You committed a hideous crime against your powerful and gracious king.
When he heard the news, he was deeply offended. He had given you everything you needed to prosper. Yet, you believed the lie about him.
In his wrath, he declared you a criminal and put the price on your head. The price would be the death of a prince; this would be your ransom as it were - the wages of your rebellion.
Next, he declared you and your entire family to be at war with him. A state of war now exists between his kingdom and your people. He has pronounced you, and all under you, to be outlaws and rebels.
Now, this king is both just and gracious. He had more great riches that he really wanted to give you and your family. But now his justice must first be satisfied. At this point, he is not satisfied.
You cannot pay the debt even if you wanted to, because you are not a prince. You are now in a deep pit, and there is no way you can get out on your own.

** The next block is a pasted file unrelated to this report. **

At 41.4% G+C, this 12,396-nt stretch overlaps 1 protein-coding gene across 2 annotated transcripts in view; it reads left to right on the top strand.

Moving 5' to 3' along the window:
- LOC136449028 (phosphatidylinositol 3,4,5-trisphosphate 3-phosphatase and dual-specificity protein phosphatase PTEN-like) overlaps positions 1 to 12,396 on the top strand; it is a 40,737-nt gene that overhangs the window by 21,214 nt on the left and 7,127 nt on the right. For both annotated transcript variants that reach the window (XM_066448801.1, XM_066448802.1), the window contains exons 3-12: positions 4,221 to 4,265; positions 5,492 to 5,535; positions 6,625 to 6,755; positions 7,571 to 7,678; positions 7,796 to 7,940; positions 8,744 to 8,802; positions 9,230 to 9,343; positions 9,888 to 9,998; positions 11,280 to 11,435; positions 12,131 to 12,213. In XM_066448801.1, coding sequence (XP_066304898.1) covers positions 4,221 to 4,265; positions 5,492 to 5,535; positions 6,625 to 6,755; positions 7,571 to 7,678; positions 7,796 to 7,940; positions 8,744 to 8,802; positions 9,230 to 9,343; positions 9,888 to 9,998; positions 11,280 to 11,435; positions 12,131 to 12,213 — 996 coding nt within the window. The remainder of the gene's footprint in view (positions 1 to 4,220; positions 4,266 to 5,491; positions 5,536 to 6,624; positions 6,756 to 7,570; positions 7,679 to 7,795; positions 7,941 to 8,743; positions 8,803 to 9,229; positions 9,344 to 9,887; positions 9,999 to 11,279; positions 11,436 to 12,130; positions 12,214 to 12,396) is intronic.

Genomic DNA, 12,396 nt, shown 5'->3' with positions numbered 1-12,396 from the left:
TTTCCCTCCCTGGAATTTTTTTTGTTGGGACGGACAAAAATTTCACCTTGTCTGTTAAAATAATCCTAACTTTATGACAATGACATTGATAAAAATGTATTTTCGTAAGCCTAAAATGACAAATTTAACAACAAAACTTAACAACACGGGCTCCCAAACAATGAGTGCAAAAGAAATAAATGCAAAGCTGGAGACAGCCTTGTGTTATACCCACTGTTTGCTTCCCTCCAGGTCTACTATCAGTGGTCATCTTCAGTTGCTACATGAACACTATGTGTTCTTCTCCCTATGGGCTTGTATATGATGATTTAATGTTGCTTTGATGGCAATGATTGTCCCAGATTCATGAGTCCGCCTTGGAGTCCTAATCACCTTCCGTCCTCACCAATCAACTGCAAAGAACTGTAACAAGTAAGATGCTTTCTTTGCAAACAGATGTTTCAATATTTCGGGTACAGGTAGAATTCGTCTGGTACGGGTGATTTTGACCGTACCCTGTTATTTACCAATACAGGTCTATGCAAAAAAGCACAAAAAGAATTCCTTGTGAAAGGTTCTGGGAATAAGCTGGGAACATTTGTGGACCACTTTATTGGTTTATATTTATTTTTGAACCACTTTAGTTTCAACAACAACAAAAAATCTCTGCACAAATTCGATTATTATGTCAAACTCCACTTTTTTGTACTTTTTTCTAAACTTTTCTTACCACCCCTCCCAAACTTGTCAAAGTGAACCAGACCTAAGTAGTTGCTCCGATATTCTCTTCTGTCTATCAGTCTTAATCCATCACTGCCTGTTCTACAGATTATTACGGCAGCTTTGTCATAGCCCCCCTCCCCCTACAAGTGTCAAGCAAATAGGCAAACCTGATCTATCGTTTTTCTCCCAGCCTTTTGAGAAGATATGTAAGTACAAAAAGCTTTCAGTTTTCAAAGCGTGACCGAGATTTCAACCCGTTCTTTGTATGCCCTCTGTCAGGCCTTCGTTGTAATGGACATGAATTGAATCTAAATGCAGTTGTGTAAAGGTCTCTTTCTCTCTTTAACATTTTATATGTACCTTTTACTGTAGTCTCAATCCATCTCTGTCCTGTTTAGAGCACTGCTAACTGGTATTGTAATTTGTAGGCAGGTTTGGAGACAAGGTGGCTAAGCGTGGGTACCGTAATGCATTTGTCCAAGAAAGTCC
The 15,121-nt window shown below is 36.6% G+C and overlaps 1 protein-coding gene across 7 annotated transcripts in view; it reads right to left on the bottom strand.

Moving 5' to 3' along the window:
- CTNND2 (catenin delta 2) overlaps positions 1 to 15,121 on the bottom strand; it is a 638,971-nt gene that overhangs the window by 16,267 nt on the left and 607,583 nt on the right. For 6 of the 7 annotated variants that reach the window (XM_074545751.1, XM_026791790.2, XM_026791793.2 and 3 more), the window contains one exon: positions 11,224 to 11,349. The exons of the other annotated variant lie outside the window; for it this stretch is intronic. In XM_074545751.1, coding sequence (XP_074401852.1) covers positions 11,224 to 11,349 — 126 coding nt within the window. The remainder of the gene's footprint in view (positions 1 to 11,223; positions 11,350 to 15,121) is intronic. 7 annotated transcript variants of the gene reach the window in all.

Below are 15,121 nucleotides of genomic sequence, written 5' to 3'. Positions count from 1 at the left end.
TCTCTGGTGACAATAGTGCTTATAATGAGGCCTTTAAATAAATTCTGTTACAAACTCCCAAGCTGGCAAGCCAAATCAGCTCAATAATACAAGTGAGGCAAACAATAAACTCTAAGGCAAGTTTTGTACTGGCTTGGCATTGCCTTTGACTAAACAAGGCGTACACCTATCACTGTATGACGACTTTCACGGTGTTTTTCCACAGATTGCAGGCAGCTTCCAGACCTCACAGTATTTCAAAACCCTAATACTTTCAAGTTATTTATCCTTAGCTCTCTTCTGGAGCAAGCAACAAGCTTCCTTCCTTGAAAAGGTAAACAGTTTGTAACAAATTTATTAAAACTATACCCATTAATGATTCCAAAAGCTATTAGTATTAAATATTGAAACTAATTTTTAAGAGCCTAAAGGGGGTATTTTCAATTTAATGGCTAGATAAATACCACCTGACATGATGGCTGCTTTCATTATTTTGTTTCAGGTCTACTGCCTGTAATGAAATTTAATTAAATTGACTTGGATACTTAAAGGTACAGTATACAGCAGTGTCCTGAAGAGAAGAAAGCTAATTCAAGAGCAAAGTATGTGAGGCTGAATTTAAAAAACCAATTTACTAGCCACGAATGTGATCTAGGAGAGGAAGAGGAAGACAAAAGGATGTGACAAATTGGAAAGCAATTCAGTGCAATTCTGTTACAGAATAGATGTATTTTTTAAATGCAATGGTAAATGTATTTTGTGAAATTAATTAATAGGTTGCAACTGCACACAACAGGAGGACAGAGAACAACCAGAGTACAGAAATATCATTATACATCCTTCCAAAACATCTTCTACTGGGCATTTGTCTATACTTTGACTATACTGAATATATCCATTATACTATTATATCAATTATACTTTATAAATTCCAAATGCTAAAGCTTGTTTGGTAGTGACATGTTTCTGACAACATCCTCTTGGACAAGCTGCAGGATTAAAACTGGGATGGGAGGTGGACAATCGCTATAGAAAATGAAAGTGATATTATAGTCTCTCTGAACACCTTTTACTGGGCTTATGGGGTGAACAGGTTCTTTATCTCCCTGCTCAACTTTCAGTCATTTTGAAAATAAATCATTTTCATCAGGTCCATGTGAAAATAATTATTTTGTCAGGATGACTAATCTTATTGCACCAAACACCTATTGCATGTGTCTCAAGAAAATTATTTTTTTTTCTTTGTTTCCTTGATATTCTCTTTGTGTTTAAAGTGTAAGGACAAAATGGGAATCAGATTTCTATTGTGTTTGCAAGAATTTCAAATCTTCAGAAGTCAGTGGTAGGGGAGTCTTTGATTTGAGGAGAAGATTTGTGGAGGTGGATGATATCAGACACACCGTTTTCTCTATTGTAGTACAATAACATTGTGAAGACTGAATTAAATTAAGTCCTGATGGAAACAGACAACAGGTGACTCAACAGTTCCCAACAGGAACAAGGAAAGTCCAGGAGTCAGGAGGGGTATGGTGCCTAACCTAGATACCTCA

Now in order to be saved, you need a savior.
A savior is someone who saves or rescues people from something bad and provides them something good.
Our Savior is the Lord Jesus Christ.
The study of salvation is the study of the the work of the Savior, our Lord Jesus Christ, on our behalf.
He rescued us from something bad and brings believers good things.
In order to really appreciate how wonderful this salvation is that we received from Jesus Christ, we first need to understand how bad things really were and would have remained had He not intervened in human history and rescued us.
The solution to a terrible problem